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Distal radial artery cannulation in the anatomical snuffbox is useful for arterial blood pressure monitoring in neurosurgery: a case report

To the Editor:

Conventional radial artery (RA) cannulation at the wrist interferes with electrode placement for intraoperative neurophysiological monitoring (IONM) and is often troubled by dampened arterial waveforms after postural changes. We report the use of distal radial artery (DRA) cannulation in the anatomical snuffbox for arterial blood pressure (ABP) monitoring during a spine surgery requiring IONM and postural changes.

An 89-year-old man underwent extreme lateral interbody fusion in the right lateral decubitus and prone positions with motor evoked potential (MEP) monitoring. After inducing anesthesia with propofol and remifentanil, his wrist was adducted on a roll with the point of cannulation facing upwards. We successfully inserted a 22-gauge cannula (Surflo; TERUMO, Tokyo, Japan) in the DRA in the anatomical snuffbox on the first attempt under ultrasound guidance (Fig. 1a). This technique of DRA cannulation provided good ABP monitoring throughout surgery.

Fig. 1
figure1

a Distal radial artery cannulation in the anatomical snuffbox. An electrode for recording the motor evoked potential from the abductor pollicis brevis is attached to the thenar area. The left forearm is pronated and fixed on a padded armrest in the right lateral decubitus position. b Anatomical scheme of the entry point for cannulation of the dorsal radial artery of the left hand. The entry point is indicated by the red arrowhead

In recent times, the DRA has been increasingly cannulated for cardiac and neurosurgical interventions [1, 2]. Based on our experience, the advantages of using the DRA for ABP monitoring in neurosurgery are as follows: (1) the stimulating electrodes for the assessment of somatosensory evoked potentials and the recording electrodes for MEP are placed above the median nerve at the wrist and the abductor pollicis brevis, respectively. Thus, RA cannulation at the wrist interferes with the proper placement of these electrodes. DRA cannulation avoids this interference and enables the adequate stimulation and recording that is necessary for reliable IONM. (2) The arterial waveform is stable in the prone and lateral decubitus positions because DRA cannulation in the anatomical snuffbox permits pronation of the patient’s forearm. In the prone and lateral decubitus positions, the palmar aspects of the pronated arms face the padded armrests. This frequently dampens the arterial waveform monitored by the conventional RA cannulation method. Additionally, the arterial wave forms obtained by cannulation of the DRA are less affected by wrist flexion during postural changes than those obtained by conventional RA cannulation [3].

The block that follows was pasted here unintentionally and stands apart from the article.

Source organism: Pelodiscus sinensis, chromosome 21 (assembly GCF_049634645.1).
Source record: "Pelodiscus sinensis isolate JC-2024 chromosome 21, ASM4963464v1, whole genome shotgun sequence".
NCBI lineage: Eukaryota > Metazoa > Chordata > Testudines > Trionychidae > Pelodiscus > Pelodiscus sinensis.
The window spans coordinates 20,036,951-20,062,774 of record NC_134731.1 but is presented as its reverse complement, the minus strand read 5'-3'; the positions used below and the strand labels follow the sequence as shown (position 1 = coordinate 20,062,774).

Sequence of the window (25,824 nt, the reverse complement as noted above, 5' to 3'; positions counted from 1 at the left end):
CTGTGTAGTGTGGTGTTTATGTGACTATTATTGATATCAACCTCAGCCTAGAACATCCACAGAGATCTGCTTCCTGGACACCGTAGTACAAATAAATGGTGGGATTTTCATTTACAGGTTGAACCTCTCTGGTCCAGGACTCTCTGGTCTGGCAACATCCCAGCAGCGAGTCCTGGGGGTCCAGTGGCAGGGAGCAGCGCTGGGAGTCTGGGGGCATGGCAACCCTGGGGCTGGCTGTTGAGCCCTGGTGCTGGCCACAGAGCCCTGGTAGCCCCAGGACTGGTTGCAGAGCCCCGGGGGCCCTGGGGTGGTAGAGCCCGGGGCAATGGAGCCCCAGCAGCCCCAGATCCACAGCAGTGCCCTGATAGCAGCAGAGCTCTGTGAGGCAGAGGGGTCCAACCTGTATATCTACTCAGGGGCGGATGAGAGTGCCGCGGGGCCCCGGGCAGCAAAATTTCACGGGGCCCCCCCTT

The DRA is distal to the division of the superficial palmar branch of the RA (Fig. 1b). It continues as the deep palmar arch and receives collateral flow from the superficial palmar branch and the ulnar artery [2, 4]. Therefore, DRA cannulation confers lesser risk of ischemia compared to the conventional technique of RA cannulation [2, 4]. It has also been reported that the occurrence of other complications, including hematomas and neuropathy, did not significantly differ between these two approaches [1, 3]. However, the possibility of nerve injury should be considered because the superficial branch of the radial nerve is near the entry point of DRA cannulation [3]. Further well-designed studies are needed for ensuring the safety of DRA cannulation during the perioperative period. In addition, the DRA may be more difficult to cannulate than the RA due to its smaller diameter [1], which is a limitation of DRA cannulation.

In conclusion, the DRA in the anatomical snuffbox can be a useful site for ABP monitoring in neurosurgery and enables adequate electrode positioning for neurophysiological assessments.

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Abbreviations

ABP:

Arterial blood pressure

DRA:

Distal radial artery

IONM:

Intraoperative neurophysiological monitoring

MEP:

Motor evoked potential

RA:

Radial artery

References

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Acknowledgements

The authors would like to thank Kengo Fujita M.D. (Ina Central Hospital, Ina City, Nagano, Japan) for illustrating Fig 1b.

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RT and TS participated in the anesthetic management and drafted the manuscript. CK and JS revised the manuscript. All authors have read and approved the final manuscript.

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Correspondence to Ryusuke Tanaka.

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Tanaka, R., Shiratori, T., Kiuchi, C. et al. Distal radial artery cannulation in the anatomical snuffbox is useful for arterial blood pressure monitoring in neurosurgery: a case report. JA Clin Rep 6, 58 (2020). https://doi.org/10.1186/s40981-020-00365-0

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